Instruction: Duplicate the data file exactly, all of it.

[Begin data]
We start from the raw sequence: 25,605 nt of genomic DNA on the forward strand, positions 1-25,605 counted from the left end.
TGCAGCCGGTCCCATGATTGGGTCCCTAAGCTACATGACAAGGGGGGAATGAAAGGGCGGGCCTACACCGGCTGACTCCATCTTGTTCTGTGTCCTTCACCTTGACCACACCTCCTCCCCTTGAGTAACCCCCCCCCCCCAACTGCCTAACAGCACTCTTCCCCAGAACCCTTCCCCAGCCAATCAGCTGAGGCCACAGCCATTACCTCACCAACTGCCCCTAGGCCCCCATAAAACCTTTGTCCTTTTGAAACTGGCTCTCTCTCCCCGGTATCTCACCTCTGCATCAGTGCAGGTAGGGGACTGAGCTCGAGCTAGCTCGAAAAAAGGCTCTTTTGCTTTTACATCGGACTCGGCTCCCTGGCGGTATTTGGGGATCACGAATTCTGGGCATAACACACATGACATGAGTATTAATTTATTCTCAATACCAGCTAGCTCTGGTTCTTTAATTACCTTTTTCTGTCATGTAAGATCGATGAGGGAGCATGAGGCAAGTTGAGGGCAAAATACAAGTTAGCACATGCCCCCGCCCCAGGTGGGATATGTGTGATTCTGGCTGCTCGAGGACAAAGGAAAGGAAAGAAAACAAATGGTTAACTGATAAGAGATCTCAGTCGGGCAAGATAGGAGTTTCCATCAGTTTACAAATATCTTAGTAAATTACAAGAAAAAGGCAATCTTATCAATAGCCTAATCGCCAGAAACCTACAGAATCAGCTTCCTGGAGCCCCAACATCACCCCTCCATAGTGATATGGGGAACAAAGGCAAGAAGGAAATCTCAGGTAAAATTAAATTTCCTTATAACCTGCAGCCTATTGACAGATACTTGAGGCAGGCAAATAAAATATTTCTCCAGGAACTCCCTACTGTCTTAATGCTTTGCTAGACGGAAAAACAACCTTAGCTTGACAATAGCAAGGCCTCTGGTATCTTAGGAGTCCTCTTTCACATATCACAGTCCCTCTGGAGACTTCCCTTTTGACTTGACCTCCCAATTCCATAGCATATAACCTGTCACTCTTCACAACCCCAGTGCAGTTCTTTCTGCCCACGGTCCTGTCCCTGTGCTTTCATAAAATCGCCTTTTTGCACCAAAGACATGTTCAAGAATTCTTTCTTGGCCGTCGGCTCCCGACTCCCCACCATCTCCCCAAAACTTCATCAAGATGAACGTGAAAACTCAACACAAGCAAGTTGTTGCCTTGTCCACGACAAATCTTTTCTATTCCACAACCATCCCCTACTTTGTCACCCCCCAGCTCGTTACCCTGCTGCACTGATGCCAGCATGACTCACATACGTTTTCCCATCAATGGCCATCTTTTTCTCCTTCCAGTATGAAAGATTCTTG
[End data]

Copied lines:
We start from the raw sequence: 25,605 nt of genomic DNA on the forward strand, positions 1-25,605 counted from the left end.
TGCAGCCGGTCCCATGATTGGGTCCCTAAGCTACATGACAAGGGGGGAATGAAAGGGCGGGCCTACACCGGCTGACTCCATCTTGTTCTGTGTCCTTCACCTTGACCACACCTCCTCCCCTTGAGTAACCCCCCCCCCCCAACTGCCTAACAGCACTCTTCCCCAGAACCCTTCCCCAGCCAATCAGCTGAGGCCACAGCCATTACCTCACCAACTGCCCCTAGGCCCCCATAAAACCTTTGTCCTTTTGAAACTGGCTCTCTCTCCCCGGTATCTCACCTCTGCATCAGTGCAGGTAGGGGACTGAGCTCGAGCTAGCTCGAAAAAAGGCTCTTTTGCTTTTACATCGGACTCGGCTCCCTGGCGGTATTTGGGGATCACGAATTCTGGGCATAACACACATGACATGAGTATTAATTTATTCTCAATACCAGCTAGCTCTGGTTCTTTAATTACCTTTTTCTGTCATGTAAGATCGATGAGGGAGCATGAGGCAAGTTGAGGGCAAAATACAAGTTAGCACATGCCCCCGCCCCAGGTGGGATATGTGTGATTCTGGCTGCTCGAGGACAAAGGAAAGGAAAGAAAACAAATGGTTAACTGATAAGAGATCTCAGTCGGGCAAGATAGGAGTTTCCATCAGTTTACAAATATCTTAGTAAATTACAAGAAAAAGGCAATCTTATCAATAGCCTAATCGCCAGAAACCTACAGAATCAGCTTCCTGGAGCCCCAACATCACCCCTCCATAGTGATATGGGGAACAAAGGCAAGAAGGAAATCTCAGGTAAAATTAAATTTCCTTATAACCTGCAGCCTATTGACAGATACTTGAGGCAGGCAAATAAAATATTTCTCCAGGAACTCCCTACTGTCTTAATGCTTTGCTAGACGGAAAAACAACCTTAGCTTGACAATAGCAAGGCCTCTGGTATCTTAGGAGTCCTCTTTCACATATCACAGTCCCTCTGGAGACTTCCCTTTTGACTTGACCTCCCAATTCCATAGCATATAACCTGTCACTCTTCACAACCCCAGTGCAGTTCTTTCTGCCCACGGTCCTGTCCCTGTGCTTTCATAAAATCGCCTTTTTGCACCAAAGACATGTTCAAGAATTCTTTCTTGGCCGTCGGCTCCCGACTCCCCACCATCTCCCCAAAACTTCATCAAGATGAACGTGAAAACTCAACACAAGCAAGTTGTTGCCTTGTCCACGACAAATCTTTTCTATTCCACAACCATCCCCTACTTTGTCACCCCCCAGCTCGTTACCCTGCTGCACTGATGCCAGCATGACTCACATACGTTTTCCCATCAATGGCCATCTTTTTCTCCTTCCAGTATGAAAGATTCTTG